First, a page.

This can be a gift in some ways if you find old posts it means you can watch good films more than once, re-read books, the downside here was at first I was half way through a book before I could remember a plot! That's improved now. I've got loads of jigsaws that I can redo.

The trick is don't lose your sense of humour, even when you get so frustrated you could scream xxx

I fell off my bike in July 2005. When my husband used to bring our toddler into hospital to see me, he often brought a year-old baby, too. She was very sweet, but where was her mum? Rob apparently used to say "Pam, I told you yesterday, she's *ours*!" W

When I went home with the occupational therapist in December, I didn't recognize the house he took me to. We had moved there, a year and a half earlier, so we would have room for our second baby. I still don't remember anything about that move (or that second pregnancy), but although I have a couple of year's worth of memory missing from before and after the accident, I have been able to go back to my job, as a university lecturer - so, clearly, my memory now is fine (although that two-year chunk is still missing).

In hospital, I had a little white-board, where my husband would write "Rob will be in on Wednesday morning" (or even, apparently, "Rob has just gone for lunch"!). I *needed* those little reminders. I have it on the wall in the kitchen, now, to use as a shopping list. I really enjoy knowing that I used to NEED it, day-to-day, because my memory was so useless. It has got *so* much better, though.

I make a habit of writing down everything I have to do for work - I have a really detailed calendar, and 'To do' list. I am probably a bit worse than other people, but I cope, fine (so long as I pay attention to recording everything I must do!).

Yes it might be temporary like at your photo albums any any heirlooms you have been given to you like your mothers wedding ring or your fathers wedding ring. show them to your son. I have had 2 attacks of amnesia and i gradually got better has the photos you might have could trigger a lovely memory, never give up or quit be bold and strong and don't let it get you down if the X rays show no damage to your sons brain there he will be fine.as long he don't feel pain, if you show stress to him that will not help his recovery also talk to him and tell him and his childhood.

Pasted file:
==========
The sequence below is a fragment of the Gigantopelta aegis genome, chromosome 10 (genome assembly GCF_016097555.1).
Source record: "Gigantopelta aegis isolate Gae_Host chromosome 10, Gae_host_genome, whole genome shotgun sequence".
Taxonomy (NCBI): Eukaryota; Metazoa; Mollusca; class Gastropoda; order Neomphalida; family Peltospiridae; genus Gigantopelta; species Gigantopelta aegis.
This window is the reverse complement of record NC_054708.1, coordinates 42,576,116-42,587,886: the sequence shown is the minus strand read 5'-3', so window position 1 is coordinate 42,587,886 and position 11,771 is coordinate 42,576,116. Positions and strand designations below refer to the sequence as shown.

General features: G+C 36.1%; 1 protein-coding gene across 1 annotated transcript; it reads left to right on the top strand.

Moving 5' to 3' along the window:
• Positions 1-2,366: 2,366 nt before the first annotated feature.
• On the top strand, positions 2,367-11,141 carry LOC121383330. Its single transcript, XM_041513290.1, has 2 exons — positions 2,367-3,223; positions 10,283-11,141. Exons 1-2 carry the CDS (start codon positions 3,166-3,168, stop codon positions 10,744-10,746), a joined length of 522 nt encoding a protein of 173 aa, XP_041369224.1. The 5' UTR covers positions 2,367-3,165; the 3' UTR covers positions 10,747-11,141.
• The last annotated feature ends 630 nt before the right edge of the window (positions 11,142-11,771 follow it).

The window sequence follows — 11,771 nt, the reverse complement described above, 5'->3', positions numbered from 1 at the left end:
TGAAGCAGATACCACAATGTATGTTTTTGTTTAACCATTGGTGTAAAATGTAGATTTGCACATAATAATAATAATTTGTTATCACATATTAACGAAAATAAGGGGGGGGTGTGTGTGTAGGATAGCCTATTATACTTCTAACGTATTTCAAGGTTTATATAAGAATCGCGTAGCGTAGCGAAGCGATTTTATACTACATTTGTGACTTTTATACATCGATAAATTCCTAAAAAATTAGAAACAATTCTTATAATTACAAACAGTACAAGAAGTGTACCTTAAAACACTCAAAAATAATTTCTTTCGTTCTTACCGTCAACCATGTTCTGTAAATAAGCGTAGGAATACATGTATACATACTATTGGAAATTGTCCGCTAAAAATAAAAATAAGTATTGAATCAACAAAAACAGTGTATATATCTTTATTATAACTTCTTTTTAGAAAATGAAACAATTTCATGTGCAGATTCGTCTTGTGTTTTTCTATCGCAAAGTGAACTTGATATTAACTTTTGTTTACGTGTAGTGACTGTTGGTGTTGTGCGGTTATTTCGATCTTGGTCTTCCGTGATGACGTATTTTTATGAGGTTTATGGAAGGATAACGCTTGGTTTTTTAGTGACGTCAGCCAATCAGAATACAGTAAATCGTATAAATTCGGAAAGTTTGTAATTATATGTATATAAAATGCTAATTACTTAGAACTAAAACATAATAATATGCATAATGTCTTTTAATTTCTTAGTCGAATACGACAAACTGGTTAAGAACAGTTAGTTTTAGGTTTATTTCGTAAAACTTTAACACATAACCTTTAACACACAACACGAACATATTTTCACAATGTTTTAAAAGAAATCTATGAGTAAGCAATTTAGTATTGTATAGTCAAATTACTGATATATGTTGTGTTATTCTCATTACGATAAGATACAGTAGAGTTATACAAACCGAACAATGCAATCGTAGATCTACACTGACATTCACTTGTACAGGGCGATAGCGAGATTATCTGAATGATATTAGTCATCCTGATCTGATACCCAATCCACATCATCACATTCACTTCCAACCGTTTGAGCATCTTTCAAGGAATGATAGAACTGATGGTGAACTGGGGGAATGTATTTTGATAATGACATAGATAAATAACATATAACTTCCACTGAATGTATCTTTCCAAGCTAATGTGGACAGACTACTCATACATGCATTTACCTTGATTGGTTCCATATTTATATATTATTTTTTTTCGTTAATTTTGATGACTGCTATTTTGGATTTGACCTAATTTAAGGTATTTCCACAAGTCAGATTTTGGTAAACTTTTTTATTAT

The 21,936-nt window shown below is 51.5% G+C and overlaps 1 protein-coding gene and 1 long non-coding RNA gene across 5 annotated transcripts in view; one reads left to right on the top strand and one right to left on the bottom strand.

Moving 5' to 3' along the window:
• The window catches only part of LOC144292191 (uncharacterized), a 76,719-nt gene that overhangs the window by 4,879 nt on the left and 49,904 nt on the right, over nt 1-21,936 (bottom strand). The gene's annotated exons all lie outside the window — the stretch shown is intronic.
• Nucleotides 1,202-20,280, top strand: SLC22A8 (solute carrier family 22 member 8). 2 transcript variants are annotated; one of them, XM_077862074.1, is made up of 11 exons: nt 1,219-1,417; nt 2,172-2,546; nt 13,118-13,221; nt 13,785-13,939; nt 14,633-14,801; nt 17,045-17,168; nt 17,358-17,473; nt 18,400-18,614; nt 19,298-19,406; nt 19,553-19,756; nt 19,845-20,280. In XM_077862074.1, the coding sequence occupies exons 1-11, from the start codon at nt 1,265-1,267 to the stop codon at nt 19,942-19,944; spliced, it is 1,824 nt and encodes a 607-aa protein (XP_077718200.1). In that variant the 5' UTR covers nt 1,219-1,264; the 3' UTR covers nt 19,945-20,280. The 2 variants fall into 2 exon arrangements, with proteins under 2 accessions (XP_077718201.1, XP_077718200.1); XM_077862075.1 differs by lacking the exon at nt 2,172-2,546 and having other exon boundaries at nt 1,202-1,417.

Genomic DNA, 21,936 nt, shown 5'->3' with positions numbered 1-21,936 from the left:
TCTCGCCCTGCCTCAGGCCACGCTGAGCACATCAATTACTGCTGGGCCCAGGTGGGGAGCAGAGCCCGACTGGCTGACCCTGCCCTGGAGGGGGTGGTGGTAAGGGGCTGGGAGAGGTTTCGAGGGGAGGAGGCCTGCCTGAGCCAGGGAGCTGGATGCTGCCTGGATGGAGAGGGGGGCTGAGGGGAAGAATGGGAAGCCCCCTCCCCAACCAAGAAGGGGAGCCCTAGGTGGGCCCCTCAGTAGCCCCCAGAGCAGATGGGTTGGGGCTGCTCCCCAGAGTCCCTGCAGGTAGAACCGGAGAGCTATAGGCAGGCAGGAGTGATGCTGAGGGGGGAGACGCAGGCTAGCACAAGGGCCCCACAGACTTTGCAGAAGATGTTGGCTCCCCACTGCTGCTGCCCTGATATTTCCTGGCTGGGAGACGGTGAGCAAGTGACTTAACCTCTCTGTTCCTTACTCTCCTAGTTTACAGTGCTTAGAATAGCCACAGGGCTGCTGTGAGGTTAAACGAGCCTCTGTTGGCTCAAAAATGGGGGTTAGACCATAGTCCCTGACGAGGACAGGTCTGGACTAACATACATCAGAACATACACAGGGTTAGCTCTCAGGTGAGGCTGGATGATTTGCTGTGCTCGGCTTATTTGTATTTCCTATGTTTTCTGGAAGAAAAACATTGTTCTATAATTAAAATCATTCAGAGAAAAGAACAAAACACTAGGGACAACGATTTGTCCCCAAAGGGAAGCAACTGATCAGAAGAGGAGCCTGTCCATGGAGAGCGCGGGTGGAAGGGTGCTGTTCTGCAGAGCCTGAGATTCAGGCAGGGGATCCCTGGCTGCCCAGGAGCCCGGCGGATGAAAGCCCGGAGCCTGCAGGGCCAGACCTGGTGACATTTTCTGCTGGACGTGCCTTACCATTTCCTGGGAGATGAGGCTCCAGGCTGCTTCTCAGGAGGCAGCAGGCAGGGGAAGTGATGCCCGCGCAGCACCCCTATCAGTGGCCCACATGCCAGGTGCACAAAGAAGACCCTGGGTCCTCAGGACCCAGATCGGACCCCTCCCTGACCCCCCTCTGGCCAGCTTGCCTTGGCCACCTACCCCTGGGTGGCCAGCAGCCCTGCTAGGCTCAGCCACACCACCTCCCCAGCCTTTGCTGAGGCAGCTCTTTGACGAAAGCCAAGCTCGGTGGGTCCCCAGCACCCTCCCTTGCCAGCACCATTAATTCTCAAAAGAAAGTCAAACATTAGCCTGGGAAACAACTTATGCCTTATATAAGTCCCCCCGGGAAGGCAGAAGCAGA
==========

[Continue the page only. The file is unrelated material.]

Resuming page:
I just wrote about this to someone else. I received my TBI 9 years ago. When I was in rehab, my husband got me a small whiteboard. He would write "Rob will be in on Wednesday morning", or even "Rob will be back after lunch"! It took me a good few months to get my short-term memory back. It is fine now, although I am still missing a couple of years of memory, from a year and a half before the accident, until 6 months after. I didn't remember moving house, or having a gorgeous little baby. I kept asking Rob why he had brought her into hospital, and he'd say "I told you this yesterday - she's *ours*!". I adore her now, thankfully, but I still don't remember her being a young baby.

Give it time. The brain can take a long time to heal itself. It is not done yet!

...is age relevant to the effects on memory - that is do younger people like kids, teenagers early 20's etc., have less problems or improve more quickly? My short terms memor has certainly rapidly got worse since the air-bag hit my face/head in accident, just 9 months after BI.

memory will improve over a period of time mine certainly got a lot better then I had a epileptic grand mal seizure which saw me into Intensive Care for 3 days then another 3 in a ward fortunately physically although weak I could still walk but my memory was noticeable much can take a phone call but if its a date for an apt time need to write it down immediately and yet I can remember all the items when food shopping as more often than not I forget to take list with me so rely on memory that actually works

Thank you to everyone who has replied, I really appreciate it. My son has been discharged from rehab today and is now at home with me. I pray he will be lucky and his memory will improve. He done amazingly well considering the seriousness of his injury. Thanks again.

My memory was not good even a year after my ABI but I learnt to jog memory by using a disry. That is helping. I remember more each day so worth a try.

Hello ... 47 years ago after my TBI the short term memory was very poor; it picked up as time continued but now its very good. Can't process Morse Code though.

Just a weird situation. Had my head accident in October 2017. Just had a conversation today with a colleague about a patient who I had called from the ward about 10/minutes before she asked me..Is patient so and so coming up for an Ultrasound?

I couldn't remember a THING about what she was talking about. I felt so humiliated as she kept repeating to me who she was talking about. Completely blank.

My CT scan Yesterday though showed my brain is back to normal. Although I have these horrible short-term amnesia moments after my accident I wonder if anything can be done about it. It is the least to say VERY annoying working in a hospital not remembering patients...😳. Makes me feel low.